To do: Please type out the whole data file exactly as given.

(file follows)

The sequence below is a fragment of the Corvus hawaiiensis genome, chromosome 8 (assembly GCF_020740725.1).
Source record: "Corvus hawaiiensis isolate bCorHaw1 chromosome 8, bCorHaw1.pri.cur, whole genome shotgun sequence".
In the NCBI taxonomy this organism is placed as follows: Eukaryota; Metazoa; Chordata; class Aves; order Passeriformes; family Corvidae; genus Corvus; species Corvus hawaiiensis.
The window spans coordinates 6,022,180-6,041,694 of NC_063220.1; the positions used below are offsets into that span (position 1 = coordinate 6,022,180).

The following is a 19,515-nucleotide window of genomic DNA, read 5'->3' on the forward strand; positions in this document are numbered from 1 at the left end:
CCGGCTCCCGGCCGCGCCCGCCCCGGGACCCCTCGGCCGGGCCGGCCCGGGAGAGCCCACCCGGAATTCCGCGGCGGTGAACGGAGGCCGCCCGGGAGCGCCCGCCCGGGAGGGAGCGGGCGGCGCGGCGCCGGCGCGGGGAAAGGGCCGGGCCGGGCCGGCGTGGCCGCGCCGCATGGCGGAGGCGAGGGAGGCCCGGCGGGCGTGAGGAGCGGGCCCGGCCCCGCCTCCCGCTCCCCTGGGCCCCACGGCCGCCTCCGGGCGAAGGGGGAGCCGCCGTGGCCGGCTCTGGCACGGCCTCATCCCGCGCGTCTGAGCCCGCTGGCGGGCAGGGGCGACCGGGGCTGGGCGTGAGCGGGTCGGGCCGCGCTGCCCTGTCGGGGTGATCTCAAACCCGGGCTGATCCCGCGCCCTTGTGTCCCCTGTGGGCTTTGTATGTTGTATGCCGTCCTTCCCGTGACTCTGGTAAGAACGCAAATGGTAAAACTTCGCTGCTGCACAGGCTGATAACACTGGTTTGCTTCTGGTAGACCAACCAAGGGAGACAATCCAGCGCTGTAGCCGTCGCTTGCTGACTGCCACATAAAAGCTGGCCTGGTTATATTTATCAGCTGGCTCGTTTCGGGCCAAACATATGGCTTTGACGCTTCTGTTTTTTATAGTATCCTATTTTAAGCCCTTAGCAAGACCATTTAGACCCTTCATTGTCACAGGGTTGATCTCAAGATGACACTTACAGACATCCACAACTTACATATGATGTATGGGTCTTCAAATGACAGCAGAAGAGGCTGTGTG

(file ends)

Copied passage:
The sequence below is a fragment of the Corvus hawaiiensis genome, chromosome 8 (assembly GCF_020740725.1).
Source record: "Corvus hawaiiensis isolate bCorHaw1 chromosome 8, bCorHaw1.pri.cur, whole genome shotgun sequence".
In the NCBI taxonomy this organism is placed as follows: Eukaryota; Metazoa; Chordata; class Aves; order Passeriformes; family Corvidae; genus Corvus; species Corvus hawaiiensis.
The window spans coordinates 6,022,180-6,041,694 of NC_063220.1; the positions used below are offsets into that span (position 1 = coordinate 6,022,180).

The following is a 19,515-nucleotide window of genomic DNA, read 5'->3' on the forward strand; positions in this document are numbered from 1 at the left end:
CCGGCTCCCGGCCGCGCCCGCCCCGGGACCCCTCGGCCGGGCCGGCCCGGGAGAGCCCACCCGGAATTCCGCGGCGGTGAACGGAGGCCGCCCGGGAGCGCCCGCCCGGGAGGGAGCGGGCGGCGCGGCGCCGGCGCGGGGAAAGGGCCGGGCCGGGCCGGCGTGGCCGCGCCGCATGGCGGAGGCGAGGGAGGCCCGGCGGGCGTGAGGAGCGGGCCCGGCCCCGCCTCCCGCTCCCCTGGGCCCCACGGCCGCCTCCGGGCGAAGGGGGAGCCGCCGTGGCCGGCTCTGGCACGGCCTCATCCCGCGCGTCTGAGCCCGCTGGCGGGCAGGGGCGACCGGGGCTGGGCGTGAGCGGGTCGGGCCGCGCTGCCCTGTCGGGGTGATCTCAAACCCGGGCTGATCCCGCGCCCTTGTGTCCCCTGTGGGCTTTGTATGTTGTATGCCGTCCTTCCCGTGACTCTGGTAAGAACGCAAATGGTAAAACTTCGCTGCTGCACAGGCTGATAACACTGGTTTGCTTCTGGTAGACCAACCAAGGGAGACAATCCAGCGCTGTAGCCGTCGCTTGCTGACTGCCACATAAAAGCTGGCCTGGTTATATTTATCAGCTGGCTCGTTTCGGGCCAAACATATGGCTTTGACGCTTCTGTTTTTTATAGTATCCTATTTTAAGCCCTTAGCAAGACCATTTAGACCCTTCATTGTCACAGGGTTGATCTCAAGATGACACTTACAGACATCCACAACTTACATATGATGTATGGGTCTTCAAATGACAGCAGAAGAGGCTGTGTG